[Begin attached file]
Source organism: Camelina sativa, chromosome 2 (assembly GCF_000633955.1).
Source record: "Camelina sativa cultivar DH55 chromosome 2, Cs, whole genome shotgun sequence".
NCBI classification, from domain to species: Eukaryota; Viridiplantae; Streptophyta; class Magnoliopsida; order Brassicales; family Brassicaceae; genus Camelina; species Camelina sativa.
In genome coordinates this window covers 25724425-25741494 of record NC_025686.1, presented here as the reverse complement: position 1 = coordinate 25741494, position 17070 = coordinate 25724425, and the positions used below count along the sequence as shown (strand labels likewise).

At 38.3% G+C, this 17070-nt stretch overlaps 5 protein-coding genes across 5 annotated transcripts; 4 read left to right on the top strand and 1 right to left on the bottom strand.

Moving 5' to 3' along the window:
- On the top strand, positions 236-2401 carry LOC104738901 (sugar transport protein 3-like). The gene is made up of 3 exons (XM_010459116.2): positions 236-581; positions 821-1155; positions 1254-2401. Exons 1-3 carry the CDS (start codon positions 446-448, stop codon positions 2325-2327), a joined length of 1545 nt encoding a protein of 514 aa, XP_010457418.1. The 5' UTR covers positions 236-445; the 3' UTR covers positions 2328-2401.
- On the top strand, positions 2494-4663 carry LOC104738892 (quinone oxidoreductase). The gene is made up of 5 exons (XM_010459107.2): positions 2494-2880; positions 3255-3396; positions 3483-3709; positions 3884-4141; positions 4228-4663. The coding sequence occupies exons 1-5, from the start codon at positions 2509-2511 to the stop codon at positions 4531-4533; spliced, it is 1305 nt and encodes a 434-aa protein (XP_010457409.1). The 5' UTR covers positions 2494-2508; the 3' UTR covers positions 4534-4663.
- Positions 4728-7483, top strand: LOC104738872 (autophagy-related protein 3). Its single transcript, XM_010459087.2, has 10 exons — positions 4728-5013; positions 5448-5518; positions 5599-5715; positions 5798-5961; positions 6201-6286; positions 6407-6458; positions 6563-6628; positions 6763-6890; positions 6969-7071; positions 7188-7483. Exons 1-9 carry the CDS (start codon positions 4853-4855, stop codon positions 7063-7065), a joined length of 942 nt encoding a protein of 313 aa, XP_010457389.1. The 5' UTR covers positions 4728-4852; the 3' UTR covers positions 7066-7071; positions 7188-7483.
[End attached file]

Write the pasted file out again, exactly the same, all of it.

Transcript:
Source organism: Camelina sativa, chromosome 2 (assembly GCF_000633955.1).
Source record: "Camelina sativa cultivar DH55 chromosome 2, Cs, whole genome shotgun sequence".
NCBI classification, from domain to species: Eukaryota; Viridiplantae; Streptophyta; class Magnoliopsida; order Brassicales; family Brassicaceae; genus Camelina; species Camelina sativa.
In genome coordinates this window covers 25724425-25741494 of record NC_025686.1, presented here as the reverse complement: position 1 = coordinate 25741494, position 17070 = coordinate 25724425, and the positions used below count along the sequence as shown (strand labels likewise).

At 38.3% G+C, this 17070-nt stretch overlaps 5 protein-coding genes across 5 annotated transcripts; 4 read left to right on the top strand and 1 right to left on the bottom strand.

Moving 5' to 3' along the window:
- On the top strand, positions 236-2401 carry LOC104738901 (sugar transport protein 3-like). The gene is made up of 3 exons (XM_010459116.2): positions 236-581; positions 821-1155; positions 1254-2401. Exons 1-3 carry the CDS (start codon positions 446-448, stop codon positions 2325-2327), a joined length of 1545 nt encoding a protein of 514 aa, XP_010457418.1. The 5' UTR covers positions 236-445; the 3' UTR covers positions 2328-2401.
- On the top strand, positions 2494-4663 carry LOC104738892 (quinone oxidoreductase). The gene is made up of 5 exons (XM_010459107.2): positions 2494-2880; positions 3255-3396; positions 3483-3709; positions 3884-4141; positions 4228-4663. The coding sequence occupies exons 1-5, from the start codon at positions 2509-2511 to the stop codon at positions 4531-4533; spliced, it is 1305 nt and encodes a 434-aa protein (XP_010457409.1). The 5' UTR covers positions 2494-2508; the 3' UTR covers positions 4534-4663.
- Positions 4728-7483, top strand: LOC104738872 (autophagy-related protein 3). Its single transcript, XM_010459087.2, has 10 exons — positions 4728-5013; positions 5448-5518; positions 5599-5715; positions 5798-5961; positions 6201-6286; positions 6407-6458; positions 6563-6628; positions 6763-6890; positions 6969-7071; positions 7188-7483. Exons 1-9 carry the CDS (start codon positions 4853-4855, stop codon positions 7063-7065), a joined length of 942 nt encoding a protein of 313 aa, XP_010457389.1. The 5' UTR covers positions 4728-4852; the 3' UTR covers positions 7066-7071; positions 7188-7483.